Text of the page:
Last week, the federal government announced that premiums for nearly all of its existing long-term care insurance policies will increase—by an average of 83 percent. In other words, they will almost double for federal employees and retirees.
What does such a price hike on current policies mean for consumers, and for the future of long-term care insurance?
First, a bit of background. The federal program, which insures about 274,000 current and retired workers, is operated under contract with a private insurer, John Hancock Life and Health Insurance Co. With the current seven-year agreement about to expire, the government put it out for bid. However, only Hancock wanted the job–which requires it to sell new policies and pay claims on existing policies, including those sold before it first got the contract in 2009.
Hancock and the federal Office of Personnel Management (OPM) concluded that current premiums will not be sufficient to pay claims on those old policies. That’s hardly a surprise. It’s been the pattern with nearly all older policies in the commercial market.
As regular readers of Caring for Our Parents know, the long-term care industry has a huge problem: Long-term care insurance companies count on two sources of income to pay claims and make a profit–premiums and their investments of those premium dollars. But they normally invest only in super-safe bonds, which are paying very low interest rates and are likely to do so for the foreseeable future.
The result is that 90 percent of long-term care insurers have abandoned the business. Those that have stuck it out have also raised premiums on older policies. Genworth, for example, the largest seller of long-term care policies, has gotten approval from most state regulators for a series of rate increases in recent years.
Hancock last raised premiums on existing federal policies when it received that last seven-year government contract in 2009. But that premium increase, which averaged about 25 percent, assumed interest rates would rise once the economy improved (remember, 2009 was in the depths of the Great Recession). But Treasury bond rates are almost one-third lower than in 2009.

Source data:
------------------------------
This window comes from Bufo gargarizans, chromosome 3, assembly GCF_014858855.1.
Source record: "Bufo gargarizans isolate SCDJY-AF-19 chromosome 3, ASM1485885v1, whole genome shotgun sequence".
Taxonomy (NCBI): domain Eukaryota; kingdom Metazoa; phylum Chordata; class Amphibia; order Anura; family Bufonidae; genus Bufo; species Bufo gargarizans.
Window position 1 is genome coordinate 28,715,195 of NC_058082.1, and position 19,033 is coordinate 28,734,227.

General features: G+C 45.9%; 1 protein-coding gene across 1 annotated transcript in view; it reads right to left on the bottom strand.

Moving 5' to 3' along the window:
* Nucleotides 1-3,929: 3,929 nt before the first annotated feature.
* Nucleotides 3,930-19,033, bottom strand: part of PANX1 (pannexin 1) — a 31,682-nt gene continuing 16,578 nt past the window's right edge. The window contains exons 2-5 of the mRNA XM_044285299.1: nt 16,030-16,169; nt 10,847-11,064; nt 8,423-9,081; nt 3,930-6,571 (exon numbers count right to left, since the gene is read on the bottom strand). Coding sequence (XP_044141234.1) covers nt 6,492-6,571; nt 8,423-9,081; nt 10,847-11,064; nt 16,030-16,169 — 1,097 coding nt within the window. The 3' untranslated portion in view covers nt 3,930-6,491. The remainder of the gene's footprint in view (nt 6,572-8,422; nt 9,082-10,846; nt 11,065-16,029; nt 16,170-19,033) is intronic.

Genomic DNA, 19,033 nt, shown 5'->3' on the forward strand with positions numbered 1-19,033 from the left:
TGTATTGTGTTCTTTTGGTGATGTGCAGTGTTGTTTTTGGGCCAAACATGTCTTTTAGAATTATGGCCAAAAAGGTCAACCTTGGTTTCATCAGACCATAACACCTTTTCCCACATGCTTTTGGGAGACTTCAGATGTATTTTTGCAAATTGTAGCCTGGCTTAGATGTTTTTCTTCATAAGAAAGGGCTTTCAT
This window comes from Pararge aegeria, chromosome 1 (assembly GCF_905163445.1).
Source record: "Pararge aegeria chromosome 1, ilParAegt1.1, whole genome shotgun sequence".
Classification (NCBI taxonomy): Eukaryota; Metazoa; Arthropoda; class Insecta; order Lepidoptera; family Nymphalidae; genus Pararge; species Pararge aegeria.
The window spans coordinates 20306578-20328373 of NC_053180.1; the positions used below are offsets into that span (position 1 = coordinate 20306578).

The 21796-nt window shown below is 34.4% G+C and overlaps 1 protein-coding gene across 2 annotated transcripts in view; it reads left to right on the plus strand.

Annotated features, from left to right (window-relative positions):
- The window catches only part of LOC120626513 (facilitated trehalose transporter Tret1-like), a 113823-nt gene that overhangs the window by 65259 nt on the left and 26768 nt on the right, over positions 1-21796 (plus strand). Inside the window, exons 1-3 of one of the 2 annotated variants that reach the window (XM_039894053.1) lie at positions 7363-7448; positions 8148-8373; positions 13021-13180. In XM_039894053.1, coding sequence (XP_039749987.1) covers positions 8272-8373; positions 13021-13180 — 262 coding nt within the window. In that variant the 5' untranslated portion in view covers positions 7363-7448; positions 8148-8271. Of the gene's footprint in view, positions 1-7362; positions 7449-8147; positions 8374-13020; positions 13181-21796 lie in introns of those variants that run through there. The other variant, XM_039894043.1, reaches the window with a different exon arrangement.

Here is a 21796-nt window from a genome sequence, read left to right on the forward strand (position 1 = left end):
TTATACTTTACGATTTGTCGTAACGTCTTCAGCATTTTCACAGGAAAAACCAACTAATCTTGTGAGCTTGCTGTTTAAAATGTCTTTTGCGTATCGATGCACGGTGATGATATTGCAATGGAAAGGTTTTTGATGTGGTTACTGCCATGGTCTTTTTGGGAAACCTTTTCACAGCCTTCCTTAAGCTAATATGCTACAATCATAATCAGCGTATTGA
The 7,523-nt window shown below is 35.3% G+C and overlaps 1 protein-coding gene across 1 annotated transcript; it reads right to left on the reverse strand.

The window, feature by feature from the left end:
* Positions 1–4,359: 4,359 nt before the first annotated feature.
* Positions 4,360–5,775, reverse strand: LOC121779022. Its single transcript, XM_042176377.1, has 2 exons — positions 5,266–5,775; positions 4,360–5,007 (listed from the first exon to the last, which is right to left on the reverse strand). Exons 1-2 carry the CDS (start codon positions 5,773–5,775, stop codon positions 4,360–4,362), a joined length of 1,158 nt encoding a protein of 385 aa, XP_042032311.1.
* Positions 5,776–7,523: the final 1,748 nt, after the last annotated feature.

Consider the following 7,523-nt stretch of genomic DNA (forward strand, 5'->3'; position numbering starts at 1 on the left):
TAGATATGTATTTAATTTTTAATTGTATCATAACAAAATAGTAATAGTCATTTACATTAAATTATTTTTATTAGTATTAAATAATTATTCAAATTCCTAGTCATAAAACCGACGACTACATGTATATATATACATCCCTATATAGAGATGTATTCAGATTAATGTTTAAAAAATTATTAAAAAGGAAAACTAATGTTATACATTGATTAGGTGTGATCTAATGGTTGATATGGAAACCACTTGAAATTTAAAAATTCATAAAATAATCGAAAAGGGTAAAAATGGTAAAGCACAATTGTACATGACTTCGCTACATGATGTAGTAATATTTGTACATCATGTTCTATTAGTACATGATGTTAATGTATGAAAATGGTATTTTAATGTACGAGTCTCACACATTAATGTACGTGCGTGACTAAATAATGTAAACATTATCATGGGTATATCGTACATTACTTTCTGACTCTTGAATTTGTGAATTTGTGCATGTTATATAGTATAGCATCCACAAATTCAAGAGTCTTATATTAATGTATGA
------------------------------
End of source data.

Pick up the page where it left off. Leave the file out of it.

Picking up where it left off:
As a result, the rate hike figured to be steep (Hancock raised premiums for new policies last year). But this one has produced major sticker-shock.
After the announcement, many retired federal employees were outraged by the premium increase and uncertain about what to do. The wife of one long-time fed told me that premiums for her and her husband will increase from about $400 per month to more than $800, or roughly $10,000 annually.
Whether you bought as a federal employee or in the commercial market, what options do you have if you get hit by a rate increase such as this?
Swallow hard and pay the premium. If you can afford it and don’t want to risk self-insuring, it may be your best choice.
Reduce your benefits. The federal policy and some commercial policies will allow you continue to pay your current premium if you accept a lower benefit. One cost-saving idea: If you purchased generous inflation protection (say, 5 percent annually, compounded), you might consider inflation protection that is more in line with recent cost increases, say 3 percent. You might also reduce the term of your benefit, from say, a 10-year policy to 5 years. But remember, if you do this you will pay more out-of-pocket if need care for a long time.
Shop around for another policy. Few carriers are selling these days, new policies are unlikely to be cheaper than old ones, and if you are over 65 you may fail underwriting. Still, if you are about to get socked with a big rate hike, it can’t hurt to shop around and see how much insurance would cost from another carrier.
Allow the policy to lapse and go bare. Can you afford to self-insure? Have you thought through what it would mean to go on to Medicaid? However, if those premium increases mean you can no longer pay for necessities such as medical care or utilities, you may have no choice.
Even if you lapse, the federal policy and some private insurance may pay still benefits equal to what you paid in premiums (minus what the insurers keep for taking the risk of your claiming benefits). But that’s going to be relatively small amount. Say you paid $20,000 in premiums over 10 years. Even if you got the entire amount back, it would only pay for about two months in a nursing home.
Predictably, members of Congress say they are outraged and vow to investigate the rate increase. But they’ll learn that premiums for private long-term care insurance will continue to increase, and become increasingly unaffordable for many consumers. The private market alone cannot develop a workable solution. That will almost certainly require a public program to cover at least some of the risk against the catastrophic costs of long-term care.